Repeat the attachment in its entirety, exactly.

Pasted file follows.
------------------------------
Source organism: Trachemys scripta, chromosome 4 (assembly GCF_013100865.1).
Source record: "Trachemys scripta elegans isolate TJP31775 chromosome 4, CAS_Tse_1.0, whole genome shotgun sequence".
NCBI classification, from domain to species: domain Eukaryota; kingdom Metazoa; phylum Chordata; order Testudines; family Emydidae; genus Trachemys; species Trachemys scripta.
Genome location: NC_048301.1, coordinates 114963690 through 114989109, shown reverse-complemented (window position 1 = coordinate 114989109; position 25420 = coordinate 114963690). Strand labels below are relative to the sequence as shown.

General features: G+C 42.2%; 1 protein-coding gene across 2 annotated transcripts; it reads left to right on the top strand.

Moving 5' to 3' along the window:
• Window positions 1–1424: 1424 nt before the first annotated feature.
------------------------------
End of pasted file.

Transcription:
Source organism: Trachemys scripta, chromosome 4 (assembly GCF_013100865.1).
Source record: "Trachemys scripta elegans isolate TJP31775 chromosome 4, CAS_Tse_1.0, whole genome shotgun sequence".
NCBI classification, from domain to species: domain Eukaryota; kingdom Metazoa; phylum Chordata; order Testudines; family Emydidae; genus Trachemys; species Trachemys scripta.
Genome location: NC_048301.1, coordinates 114963690 through 114989109, shown reverse-complemented (window position 1 = coordinate 114989109; position 25420 = coordinate 114963690). Strand labels below are relative to the sequence as shown.

General features: G+C 42.2%; 1 protein-coding gene across 2 annotated transcripts; it reads left to right on the top strand.

Moving 5' to 3' along the window:
• Window positions 1–1424: 1424 nt before the first annotated feature.